The answer, of course, is very hard work. About 10,000 hours of it, to be more precise.
They say that genius is 1 per cent inspiration and 99 per cent perspiration.
Now scientists claim they know just how much sweat and toil this actually is.
It takes someone 10,000 hours of practice to reach the top in their chosen discipline, they say.
Studies suggest that top sportsmen, musicians and chess players have all put in this amount of graft.
Talent and luck are important, but it is practice that makes the difference between being good and being brilliant, say the researchers.
A study at Berlin’s Academy of Music looked at violin students who started playing at around the age of five, practising for two or three hours a week. As they grew older the amount of practice increased.
By the age of 20, the elite performers had each totalled 10,000 hours of practice, while the merely good students had accrued 8,000.
Of the 10,000 figure, neurologist Daniel Levitin told BBC science magazine Focus: ‘It seems it takes the brain this long to assimilate all it needs to know to achieve true mastery.’
Extracts from Malcolm Gladwell’s book Outliers: The Story of Success published in Focus describe practice as being the key to The Beatles’ success.
In their early career the Fab Four would play eight hours a night, seven days a week while in Hamburg.
By the time they hit it big, they had performed live an estimated 1,200 times – more than most modern bands play in their careers.
That makes a lot of sense to me. When I look at the various fields in which I’ve worked, there were always those who had an aptitude for the job – be it computers, or soldiering, or pastoring, or whatever. The aptitude was important for success: but even those with it could be cleanly divided into two groups. One group tried to get past on talent alone, never working very hard at things. The other worked hard to apply their talent, analyze how they were doing things, improve their approach, and then repeat the cycle. The second group did a whole lot better, in terms of career progress, money earned, and the ability to apply their technical and other knowledge and skills, than did the first group.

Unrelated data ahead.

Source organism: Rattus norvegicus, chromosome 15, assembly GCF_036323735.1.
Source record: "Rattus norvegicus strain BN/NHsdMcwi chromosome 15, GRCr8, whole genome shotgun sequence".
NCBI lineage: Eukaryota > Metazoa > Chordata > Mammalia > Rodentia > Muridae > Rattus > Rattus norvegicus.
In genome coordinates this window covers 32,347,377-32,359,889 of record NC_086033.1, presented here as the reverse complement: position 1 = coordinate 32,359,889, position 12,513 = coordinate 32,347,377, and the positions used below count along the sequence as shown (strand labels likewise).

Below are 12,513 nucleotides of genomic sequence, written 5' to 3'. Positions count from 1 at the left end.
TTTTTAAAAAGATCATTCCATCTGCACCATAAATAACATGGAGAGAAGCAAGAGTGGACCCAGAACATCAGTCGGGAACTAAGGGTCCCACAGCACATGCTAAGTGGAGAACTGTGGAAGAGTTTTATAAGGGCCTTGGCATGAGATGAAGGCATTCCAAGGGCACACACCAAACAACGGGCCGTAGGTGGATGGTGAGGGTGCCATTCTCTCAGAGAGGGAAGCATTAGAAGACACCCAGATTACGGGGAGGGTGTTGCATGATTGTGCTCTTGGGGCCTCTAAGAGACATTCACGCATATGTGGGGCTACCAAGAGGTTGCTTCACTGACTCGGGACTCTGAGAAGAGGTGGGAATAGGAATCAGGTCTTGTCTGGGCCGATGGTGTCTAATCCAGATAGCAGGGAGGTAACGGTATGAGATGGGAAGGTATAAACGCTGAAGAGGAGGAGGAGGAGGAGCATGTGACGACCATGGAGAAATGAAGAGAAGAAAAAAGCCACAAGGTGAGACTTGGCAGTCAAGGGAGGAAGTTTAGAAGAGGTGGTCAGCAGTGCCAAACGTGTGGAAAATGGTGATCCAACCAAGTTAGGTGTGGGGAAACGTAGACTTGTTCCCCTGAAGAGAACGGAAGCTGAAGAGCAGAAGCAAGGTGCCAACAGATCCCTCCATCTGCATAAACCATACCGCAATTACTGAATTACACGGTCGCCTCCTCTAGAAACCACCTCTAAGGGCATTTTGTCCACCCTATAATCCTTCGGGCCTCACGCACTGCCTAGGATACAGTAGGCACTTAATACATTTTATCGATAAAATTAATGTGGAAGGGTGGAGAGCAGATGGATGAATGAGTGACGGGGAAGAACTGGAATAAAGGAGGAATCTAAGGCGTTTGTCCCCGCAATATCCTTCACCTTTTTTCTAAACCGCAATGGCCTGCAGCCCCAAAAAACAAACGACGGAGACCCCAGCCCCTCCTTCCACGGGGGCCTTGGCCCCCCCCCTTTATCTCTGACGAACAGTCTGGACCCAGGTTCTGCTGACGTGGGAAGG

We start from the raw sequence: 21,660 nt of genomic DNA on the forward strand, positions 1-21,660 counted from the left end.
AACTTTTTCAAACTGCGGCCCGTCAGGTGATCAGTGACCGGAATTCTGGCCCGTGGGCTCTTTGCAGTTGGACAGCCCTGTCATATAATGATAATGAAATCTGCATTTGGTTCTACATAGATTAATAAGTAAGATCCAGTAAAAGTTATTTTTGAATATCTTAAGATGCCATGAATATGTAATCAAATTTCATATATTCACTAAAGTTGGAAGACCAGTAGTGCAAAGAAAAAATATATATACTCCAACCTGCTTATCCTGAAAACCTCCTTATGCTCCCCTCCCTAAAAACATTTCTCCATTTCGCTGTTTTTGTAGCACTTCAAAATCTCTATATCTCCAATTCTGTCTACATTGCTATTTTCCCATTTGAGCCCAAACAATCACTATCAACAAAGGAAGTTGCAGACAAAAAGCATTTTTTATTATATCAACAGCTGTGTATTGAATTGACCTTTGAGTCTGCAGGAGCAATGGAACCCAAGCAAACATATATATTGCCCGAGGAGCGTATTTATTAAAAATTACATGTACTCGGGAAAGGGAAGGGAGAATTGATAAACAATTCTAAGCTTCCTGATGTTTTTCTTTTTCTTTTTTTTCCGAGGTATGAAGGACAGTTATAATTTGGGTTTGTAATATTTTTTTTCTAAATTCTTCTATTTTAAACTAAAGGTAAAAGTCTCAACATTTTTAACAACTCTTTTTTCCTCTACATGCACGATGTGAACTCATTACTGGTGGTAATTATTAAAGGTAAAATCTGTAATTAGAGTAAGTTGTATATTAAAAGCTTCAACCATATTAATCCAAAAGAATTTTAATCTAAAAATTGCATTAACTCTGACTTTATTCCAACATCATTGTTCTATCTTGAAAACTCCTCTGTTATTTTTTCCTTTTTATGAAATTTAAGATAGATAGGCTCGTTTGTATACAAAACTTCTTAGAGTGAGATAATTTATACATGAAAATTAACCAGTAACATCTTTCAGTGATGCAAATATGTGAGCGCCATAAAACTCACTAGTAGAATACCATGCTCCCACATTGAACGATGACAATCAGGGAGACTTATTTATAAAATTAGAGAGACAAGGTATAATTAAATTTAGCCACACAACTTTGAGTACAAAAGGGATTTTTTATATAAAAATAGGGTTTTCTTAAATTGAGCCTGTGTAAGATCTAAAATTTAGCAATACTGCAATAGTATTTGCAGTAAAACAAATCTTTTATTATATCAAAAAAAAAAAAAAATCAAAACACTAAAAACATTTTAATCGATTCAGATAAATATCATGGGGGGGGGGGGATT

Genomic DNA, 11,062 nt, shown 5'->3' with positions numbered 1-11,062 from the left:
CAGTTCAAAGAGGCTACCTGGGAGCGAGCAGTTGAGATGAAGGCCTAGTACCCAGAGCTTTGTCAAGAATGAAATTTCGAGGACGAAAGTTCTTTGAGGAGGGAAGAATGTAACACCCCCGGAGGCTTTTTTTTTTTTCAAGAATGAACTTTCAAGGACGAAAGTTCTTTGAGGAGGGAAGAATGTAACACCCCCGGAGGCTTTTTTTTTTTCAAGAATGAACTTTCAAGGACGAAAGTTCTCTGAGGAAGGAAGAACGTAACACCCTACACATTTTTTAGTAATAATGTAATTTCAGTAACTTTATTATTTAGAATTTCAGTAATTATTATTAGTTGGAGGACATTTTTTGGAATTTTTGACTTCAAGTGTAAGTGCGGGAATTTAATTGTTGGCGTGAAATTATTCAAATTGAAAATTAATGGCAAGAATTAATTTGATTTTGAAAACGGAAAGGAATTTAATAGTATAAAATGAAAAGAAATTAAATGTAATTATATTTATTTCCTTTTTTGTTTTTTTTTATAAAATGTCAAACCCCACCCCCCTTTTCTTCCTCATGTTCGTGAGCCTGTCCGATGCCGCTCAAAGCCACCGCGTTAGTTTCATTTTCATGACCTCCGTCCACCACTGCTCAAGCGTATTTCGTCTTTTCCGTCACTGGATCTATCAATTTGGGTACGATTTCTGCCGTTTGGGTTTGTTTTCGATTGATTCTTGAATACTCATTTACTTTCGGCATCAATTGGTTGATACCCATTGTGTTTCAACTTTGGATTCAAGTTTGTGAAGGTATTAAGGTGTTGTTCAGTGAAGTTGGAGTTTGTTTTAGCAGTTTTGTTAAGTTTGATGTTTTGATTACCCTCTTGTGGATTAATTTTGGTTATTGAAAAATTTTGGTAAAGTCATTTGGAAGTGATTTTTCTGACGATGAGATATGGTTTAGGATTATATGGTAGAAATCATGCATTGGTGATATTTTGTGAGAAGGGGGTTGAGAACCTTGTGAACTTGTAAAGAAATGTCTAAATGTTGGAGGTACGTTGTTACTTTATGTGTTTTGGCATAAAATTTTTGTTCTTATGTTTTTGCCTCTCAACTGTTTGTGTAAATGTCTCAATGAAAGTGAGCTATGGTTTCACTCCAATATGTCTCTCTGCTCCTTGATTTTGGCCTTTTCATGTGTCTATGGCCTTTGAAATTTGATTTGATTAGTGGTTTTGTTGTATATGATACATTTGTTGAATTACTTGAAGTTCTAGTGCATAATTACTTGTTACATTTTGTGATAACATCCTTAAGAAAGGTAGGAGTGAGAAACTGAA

I’ve found the same thing in my budding career (at least, I hope it’ll turn into a career!) as a writer. Early on, three years ago, I was advised by those who knew the field that the only way to learn to write was to write. “Make mistakes, produce crappy manuscripts, submit them to friends and focus groups, learn why they’re bad, improve on them, re-write them, re-submit them, write new stuff . . . just keep writing. Don’t bother about publishing the work. This isn’t about publication, it’s about learning.” More than a few of them said to me that I would have to write at least a million words before I’d understand the craft at more than a basic level.
You know what? They were right. I’ve added up the manuscripts and articles I’ve written, and they now come to about 1.4 million words (excluding this blog). It’s been an immense amount of hard work, but I’m certainly conscious of the improvement over that period, and I know it shows in my manuscripts and articles. I’m looking forward to seeing how things will look after another million words or so!
And, yes, if I add up the hours involved, I’ve put in about seven or eight thousand already. Being partly disabled, and unable to work at a ‘day job’, I’ve applied my time as best I can. It helps that even when the pain’s bad, I can lie in bed and tap away on a laptop computer.
Two thousand or so hours to go! I wonder if I’ll feel it when genius finally arrives?